BRUNSWICK, Ga. — For Wanda Cooper-Jones, the quest for justice after her son’s death was an arduous journey.
When Ahmaud Arbery was killed in February of last year, local authorities looked the other way. Despite having the cellphone video of the 25-year-old being chased down by three white men and shot in the road, Glynn County police did not make any arrests.
The night of the shooting, an investigator called Cooper-Jones and said her son was killed by a homeowner while he was committing a burglary. She immediately knew something was off. In the weeks that followed, the grieving mother demanded answers, rallied her community and sparked a crusade for justice that swept the globe.
On Wednesday, 21 months and a day after her son was killed, Cooper-Jones wept in court as the men responsible were convicted by a jury of 11 white people and one Black man.
“I still can’t believe it,” she told The Atlanta Journal-Constitution on Friday. “I’m still in disbelief that we finally got justice for Ahmaud.”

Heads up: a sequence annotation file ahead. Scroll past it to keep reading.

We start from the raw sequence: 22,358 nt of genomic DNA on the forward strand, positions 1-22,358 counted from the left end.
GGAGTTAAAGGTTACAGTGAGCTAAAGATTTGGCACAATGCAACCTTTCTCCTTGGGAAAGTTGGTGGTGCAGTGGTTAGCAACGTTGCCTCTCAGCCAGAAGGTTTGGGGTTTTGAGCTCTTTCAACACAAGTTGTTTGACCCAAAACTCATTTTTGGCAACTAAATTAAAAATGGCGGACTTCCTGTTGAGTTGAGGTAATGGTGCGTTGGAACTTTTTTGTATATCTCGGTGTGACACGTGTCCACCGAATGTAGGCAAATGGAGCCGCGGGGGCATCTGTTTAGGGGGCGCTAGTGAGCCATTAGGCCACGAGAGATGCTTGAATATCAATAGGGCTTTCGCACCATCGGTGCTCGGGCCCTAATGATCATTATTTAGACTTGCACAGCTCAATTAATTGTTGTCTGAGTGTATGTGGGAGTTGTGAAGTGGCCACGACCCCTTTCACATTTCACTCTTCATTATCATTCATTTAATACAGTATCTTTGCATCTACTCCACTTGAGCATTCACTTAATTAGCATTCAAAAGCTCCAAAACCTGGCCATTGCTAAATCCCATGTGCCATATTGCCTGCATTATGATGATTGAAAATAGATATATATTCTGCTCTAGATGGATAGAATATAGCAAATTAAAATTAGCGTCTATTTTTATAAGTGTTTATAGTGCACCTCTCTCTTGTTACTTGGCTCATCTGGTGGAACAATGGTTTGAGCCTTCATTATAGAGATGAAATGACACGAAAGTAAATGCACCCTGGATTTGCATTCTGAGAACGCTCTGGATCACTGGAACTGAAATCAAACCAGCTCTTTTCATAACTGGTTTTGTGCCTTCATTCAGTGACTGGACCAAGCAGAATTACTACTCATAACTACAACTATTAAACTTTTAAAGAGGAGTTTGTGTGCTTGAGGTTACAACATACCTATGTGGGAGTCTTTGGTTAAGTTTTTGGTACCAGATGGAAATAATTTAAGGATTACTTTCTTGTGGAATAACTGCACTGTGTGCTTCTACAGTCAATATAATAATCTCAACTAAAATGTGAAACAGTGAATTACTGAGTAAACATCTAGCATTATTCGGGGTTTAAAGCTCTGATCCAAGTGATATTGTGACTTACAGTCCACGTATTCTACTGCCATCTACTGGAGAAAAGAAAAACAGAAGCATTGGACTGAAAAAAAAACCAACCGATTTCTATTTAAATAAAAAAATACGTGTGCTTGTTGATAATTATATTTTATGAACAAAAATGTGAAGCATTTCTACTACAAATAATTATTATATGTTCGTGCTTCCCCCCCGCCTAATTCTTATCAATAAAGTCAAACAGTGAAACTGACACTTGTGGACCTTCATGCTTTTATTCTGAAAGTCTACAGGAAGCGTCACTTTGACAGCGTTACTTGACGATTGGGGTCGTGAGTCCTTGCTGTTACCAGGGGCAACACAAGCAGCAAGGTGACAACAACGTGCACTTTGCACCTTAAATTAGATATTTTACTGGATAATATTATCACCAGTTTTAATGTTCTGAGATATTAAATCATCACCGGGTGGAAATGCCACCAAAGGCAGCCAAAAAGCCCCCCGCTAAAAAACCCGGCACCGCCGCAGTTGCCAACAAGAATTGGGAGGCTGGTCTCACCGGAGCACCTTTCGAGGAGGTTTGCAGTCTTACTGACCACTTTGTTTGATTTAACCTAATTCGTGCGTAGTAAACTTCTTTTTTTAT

Those guilty verdicts brought a palpable sense of relief to this coastal Georgia town. But the demonstrators who stood outside the courthouse for five weeks are gone now. So are the dozens of news vans that were parked nearby as people across the country anxiously followed the trial from their living rooms.
For many, the convictions of Travis McMichael, his father Greg, and their neighbor, William “Roddie” Bryan, felt like a weight was lifted off their shoulders. Others, including Cooper-Jones, say there’s still a long way to go in the nation’s fight for racial justice.
Arbery’s death thrust Glynn County into the national spotlight. It also brought the community together and sparked what his mother called meaningful change. Cooper-Jones noted the overhaul of Georgia’s citizen’s arrest law earlier this year, the passing of a state hate-crimes statute and the indictment of former District Attorney Jackie Johnson, who was ousted by voters and later arrested over her handling of the case.
“That alone shows that his legacy will bring about change and help in holding people accountable for their bad decisions,” she said. “I really think that Ahmaud’s legacy will be change — change and accountability.”
Fletcher Holmes, 64, was out for his daily bike ride when he heard Wednesday’s news. The lifelong Brunswick resident had followed the case since the beginning, but he didn’t know the jury had reached a verdict until he saw hundreds of people chanting, crying and clinging to one another near the courthouse steps.